As mentioned previously, a guardian ad litem (GAL) may be appointed by the court to represent your children and investigate you, the other parent, the children, and the home itself. The purpose of the GAL is to render an opinion on important matters such as whether the parties should have joint legal custody or sole legal custody, what the parenting schedule should be, whether you, the other parent, and/or the children should enter therapy, co-parenting counseling, substance abuse counseling, parenting classes, anger management classes.
GALs may be appointed by the court on its own; GALs may be appointed on the request of one party.
The GAL will necessarily intrude into your life. The GAL will talk to your children without you being present. The GAL will come to your house-sometime unannounced and have the right to just come in without your invitation. Once inside your house, the GAL may open your refrigerator, closets, cupboards, and have the run of your house to check out the cleanliness, what kind of food you have, the living quarters of you and your kids, whether other people are living in your place. The GAL will have complete access to your physical and mental health records and be permitted to talk to your medical providers.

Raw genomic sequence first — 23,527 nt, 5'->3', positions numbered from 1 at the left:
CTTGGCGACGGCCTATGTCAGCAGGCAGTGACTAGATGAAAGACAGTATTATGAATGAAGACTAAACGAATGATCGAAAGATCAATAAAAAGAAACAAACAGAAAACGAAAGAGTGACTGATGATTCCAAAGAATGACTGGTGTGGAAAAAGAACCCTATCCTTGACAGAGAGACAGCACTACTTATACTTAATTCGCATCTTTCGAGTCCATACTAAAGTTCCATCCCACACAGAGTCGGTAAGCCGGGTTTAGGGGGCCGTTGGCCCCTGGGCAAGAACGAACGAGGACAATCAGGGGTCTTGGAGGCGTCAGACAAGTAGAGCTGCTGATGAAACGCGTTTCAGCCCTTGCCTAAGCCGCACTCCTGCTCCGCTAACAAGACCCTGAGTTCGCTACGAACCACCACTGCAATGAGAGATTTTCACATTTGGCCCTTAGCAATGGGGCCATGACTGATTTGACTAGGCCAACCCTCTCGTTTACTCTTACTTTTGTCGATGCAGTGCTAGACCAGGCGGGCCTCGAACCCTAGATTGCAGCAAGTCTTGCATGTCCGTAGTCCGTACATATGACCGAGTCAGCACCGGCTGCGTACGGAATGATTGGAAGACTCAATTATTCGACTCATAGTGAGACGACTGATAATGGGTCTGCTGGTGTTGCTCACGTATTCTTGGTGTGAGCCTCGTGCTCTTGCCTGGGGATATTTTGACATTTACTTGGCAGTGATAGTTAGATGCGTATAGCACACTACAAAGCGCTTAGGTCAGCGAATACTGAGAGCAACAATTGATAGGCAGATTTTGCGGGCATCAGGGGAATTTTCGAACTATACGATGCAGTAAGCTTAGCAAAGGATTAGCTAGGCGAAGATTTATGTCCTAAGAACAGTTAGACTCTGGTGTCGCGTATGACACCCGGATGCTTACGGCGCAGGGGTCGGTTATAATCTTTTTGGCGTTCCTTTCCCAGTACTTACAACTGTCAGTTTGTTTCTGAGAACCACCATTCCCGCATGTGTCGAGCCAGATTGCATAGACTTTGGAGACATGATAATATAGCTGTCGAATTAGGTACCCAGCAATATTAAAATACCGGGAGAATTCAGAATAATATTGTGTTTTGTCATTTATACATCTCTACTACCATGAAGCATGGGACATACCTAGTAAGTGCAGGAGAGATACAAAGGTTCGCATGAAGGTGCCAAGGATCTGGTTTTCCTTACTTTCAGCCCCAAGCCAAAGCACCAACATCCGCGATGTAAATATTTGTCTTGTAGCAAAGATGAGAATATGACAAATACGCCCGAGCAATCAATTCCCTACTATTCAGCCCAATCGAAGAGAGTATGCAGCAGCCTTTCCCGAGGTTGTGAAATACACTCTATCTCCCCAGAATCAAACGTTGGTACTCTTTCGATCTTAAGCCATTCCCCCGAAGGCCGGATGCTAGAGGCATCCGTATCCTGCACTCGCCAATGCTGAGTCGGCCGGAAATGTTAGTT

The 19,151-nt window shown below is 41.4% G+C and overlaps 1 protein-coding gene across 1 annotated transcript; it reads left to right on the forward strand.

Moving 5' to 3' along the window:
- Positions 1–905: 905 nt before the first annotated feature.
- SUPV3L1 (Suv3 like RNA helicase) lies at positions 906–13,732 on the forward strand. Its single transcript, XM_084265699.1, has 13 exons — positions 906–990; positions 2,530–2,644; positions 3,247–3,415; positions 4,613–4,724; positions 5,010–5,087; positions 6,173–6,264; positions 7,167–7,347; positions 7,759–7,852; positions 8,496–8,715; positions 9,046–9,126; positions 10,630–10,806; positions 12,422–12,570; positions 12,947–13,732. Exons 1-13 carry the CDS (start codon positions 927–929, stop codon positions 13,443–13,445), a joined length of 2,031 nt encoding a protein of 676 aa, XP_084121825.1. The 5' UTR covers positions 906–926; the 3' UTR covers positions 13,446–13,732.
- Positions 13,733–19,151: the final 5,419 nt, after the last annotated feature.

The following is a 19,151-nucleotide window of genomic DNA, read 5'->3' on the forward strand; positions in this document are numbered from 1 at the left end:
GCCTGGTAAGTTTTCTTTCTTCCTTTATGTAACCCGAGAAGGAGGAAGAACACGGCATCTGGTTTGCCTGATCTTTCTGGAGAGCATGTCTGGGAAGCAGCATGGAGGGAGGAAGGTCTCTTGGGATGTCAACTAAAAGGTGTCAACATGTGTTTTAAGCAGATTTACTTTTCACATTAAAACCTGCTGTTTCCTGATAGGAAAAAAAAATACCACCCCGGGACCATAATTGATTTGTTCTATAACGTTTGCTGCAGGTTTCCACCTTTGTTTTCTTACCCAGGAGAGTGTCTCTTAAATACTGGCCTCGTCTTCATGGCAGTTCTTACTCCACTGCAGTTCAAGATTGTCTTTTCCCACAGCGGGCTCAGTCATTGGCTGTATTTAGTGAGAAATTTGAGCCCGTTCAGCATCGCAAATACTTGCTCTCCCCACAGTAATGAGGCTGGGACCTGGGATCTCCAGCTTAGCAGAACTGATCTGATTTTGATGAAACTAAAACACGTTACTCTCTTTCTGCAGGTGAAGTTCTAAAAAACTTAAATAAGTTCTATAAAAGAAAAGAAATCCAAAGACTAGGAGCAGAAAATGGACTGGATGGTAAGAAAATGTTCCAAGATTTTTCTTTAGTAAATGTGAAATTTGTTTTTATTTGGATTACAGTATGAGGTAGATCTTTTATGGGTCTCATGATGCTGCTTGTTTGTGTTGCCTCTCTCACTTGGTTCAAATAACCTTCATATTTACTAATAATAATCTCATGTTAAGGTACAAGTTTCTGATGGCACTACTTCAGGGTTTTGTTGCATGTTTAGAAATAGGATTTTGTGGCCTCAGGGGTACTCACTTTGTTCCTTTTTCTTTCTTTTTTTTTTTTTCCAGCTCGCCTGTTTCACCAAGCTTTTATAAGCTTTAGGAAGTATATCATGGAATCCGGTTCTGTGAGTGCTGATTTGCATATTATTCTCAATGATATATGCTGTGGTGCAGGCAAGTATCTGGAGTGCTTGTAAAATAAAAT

You may feel that the GAL is against you, particularly because the other parent may tell the GAL negative things about you and your parenting skills. The GAL will then confront you with the other parent's allegations. This may seem as if the GAL believe the other parent and is against you. Don't assume this. The GAL is doing his/her job by following up on allegations. Of course, you can tell the GAL about the negative aspects of the other parent. But here you need to thread very carefully. State your concerns about the other parent in a factual and non-emotional manner. Do not talk about the breakdown of the relationship. Do not attack the other parent. Do not show anger towards the other parent. Just give the facts. Express any concerns you have about the other parent. Be specific. Present any evidence (documents, witnesses) that support your facts. Give the GAL names of people that have seen the other parent. Cooperate with the GAL. You may be upset that the GAL has so much power over your case and is able to invade your privacy, this is a reality. If you have any problems or issues with the GAL, do not address them with him or her. Talk to your lawyer about how to handle and what to say to the GAL.
Remember, the GAL is an important person in your case. After the judge, the GAL may be the second most important person. The judge appointed this particular GAL. The judge has confidence in the GAL and will usually give significant weight to the GAL'S opinions. So treat the GAL as if he/she were the judge in your case.